Relora: Relora® is a combination of Magnolia and Phellodendron extracts. I was first introduced to Relora by Dr. Jim LaValle, author of Cracking the Metabolic Code. Relora has been shown to support normal stress hormone levels, relieve feelings of tension, anger and fatigue, and supports feelings of vigor and good mood.* I use and recommend Relora Plus from Thorne.
Essential Oils: A number studies show essential oils support a normal stress response, calming the mind, and supporting sleep, including bergamot, orange, lavender, lemon, rose, cedar, Roman chamomile, angelica, and ravensara.
Magnesium: Magnesium has numerous effects on the body and brain, one of which is to help calm the mind.
Low magnesium levels dampen serotonin production, so if your magnesium is low, supplementing with magnesium glycinate may help you calm your mind and get to sleep.*
Hemp Oil: Smoking dope could help you sleep, but the recreational use of marijuana doesn’t really fit with the Tenacious Pursuit of Optimal Health I’m going for on this site. However, you can get most of the benefits of Mary Jane, including the support of sleep, without needing to spark a bowl. Use Hemp Oil.
Hemp oil, and other phytocannabinoids have been shown to reduce feelings of stress and support better sleep. I recommend Thorne’s Hemp Oil+ as Thorne has an impeccable record for delivering pure, efficacious products, and setting the standard for product quality in the supplement industry.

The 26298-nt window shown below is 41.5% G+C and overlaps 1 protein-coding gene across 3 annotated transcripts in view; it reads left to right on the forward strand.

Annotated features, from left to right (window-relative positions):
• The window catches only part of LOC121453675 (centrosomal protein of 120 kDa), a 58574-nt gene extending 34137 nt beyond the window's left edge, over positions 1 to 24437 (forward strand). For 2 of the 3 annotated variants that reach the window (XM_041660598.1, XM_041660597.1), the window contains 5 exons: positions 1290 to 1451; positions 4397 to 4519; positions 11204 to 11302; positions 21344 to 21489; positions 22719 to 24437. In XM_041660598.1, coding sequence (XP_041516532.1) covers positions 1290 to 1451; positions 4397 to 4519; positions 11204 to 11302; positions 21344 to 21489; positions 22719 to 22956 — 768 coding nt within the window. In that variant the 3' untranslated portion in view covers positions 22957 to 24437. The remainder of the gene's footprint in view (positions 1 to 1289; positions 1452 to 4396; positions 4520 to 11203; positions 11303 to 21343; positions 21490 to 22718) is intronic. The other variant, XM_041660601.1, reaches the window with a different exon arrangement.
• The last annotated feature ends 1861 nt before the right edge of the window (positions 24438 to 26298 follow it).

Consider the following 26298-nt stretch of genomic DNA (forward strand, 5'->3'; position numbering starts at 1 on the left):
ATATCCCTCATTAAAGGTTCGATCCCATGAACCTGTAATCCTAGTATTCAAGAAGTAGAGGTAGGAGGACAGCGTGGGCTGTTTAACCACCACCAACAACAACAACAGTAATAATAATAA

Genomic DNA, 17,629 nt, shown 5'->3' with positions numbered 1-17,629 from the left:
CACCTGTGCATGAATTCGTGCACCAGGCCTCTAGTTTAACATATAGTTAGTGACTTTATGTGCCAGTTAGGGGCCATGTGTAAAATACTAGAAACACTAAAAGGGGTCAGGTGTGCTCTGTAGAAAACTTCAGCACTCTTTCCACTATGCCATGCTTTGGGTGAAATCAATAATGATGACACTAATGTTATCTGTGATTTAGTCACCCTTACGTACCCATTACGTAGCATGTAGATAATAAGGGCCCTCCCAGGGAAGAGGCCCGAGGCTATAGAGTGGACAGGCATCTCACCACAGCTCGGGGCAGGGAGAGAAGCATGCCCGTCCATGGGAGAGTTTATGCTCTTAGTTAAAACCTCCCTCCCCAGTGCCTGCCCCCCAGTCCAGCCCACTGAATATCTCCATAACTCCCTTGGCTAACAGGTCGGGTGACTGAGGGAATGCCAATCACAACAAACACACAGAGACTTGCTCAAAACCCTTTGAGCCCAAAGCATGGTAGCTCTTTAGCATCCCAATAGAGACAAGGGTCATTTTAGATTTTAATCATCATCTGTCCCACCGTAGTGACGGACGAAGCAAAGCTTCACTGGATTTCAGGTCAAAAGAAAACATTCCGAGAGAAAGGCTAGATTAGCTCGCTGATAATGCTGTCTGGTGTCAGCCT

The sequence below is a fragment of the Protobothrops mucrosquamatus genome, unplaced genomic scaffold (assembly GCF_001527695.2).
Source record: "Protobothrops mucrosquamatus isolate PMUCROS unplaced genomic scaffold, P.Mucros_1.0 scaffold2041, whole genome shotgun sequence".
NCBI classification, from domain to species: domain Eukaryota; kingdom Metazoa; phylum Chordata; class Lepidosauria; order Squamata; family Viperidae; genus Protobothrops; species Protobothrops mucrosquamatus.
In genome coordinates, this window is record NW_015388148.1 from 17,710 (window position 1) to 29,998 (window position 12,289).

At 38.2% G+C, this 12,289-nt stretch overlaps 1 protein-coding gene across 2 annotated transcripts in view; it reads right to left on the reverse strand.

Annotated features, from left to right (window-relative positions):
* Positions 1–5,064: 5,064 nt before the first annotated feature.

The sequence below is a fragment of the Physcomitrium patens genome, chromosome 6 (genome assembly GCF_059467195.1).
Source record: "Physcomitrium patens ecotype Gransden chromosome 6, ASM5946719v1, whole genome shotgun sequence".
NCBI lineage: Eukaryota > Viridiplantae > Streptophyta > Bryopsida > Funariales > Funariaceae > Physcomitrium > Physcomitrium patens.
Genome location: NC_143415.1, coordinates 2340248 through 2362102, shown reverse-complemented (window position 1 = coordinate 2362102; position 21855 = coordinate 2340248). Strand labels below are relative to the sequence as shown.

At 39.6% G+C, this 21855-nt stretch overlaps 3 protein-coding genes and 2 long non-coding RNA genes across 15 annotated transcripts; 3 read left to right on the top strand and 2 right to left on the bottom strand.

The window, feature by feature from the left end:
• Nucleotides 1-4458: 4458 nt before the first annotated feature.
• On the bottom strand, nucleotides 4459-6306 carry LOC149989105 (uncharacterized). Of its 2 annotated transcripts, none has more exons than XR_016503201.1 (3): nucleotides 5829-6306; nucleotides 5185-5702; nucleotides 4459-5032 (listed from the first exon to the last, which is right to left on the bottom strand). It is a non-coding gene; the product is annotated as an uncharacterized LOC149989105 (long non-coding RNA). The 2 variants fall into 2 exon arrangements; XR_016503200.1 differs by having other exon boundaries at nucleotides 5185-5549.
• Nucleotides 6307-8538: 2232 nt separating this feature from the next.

Melatonin stimulates brown adipose tissue while inhibiting insulin production from the beta-cell (insulin-secreting cells of the pancreas): by doing so, melatonin may control body weight via changes in body temperature and energy expenditure whereas, by inhibiting insulin production at night, may favor beta-cell rest. We suggest that prolonging our days with artificial light may favor obesity by inhibiting melatonin production, thus silencing the brown adipose tissue, and may also impair insulin production in the long-term by prematurely exhausting the beta-cell.”
– Cizza, et al.
Coffee is good for you, but not when you drink it too late in the day. At least, it’s not a good idea to drink caffeinated coffee too late in the day. More often, the issue isn’t coffee, though. It’s other stimulants like energy drinks and and pre-workout supplements.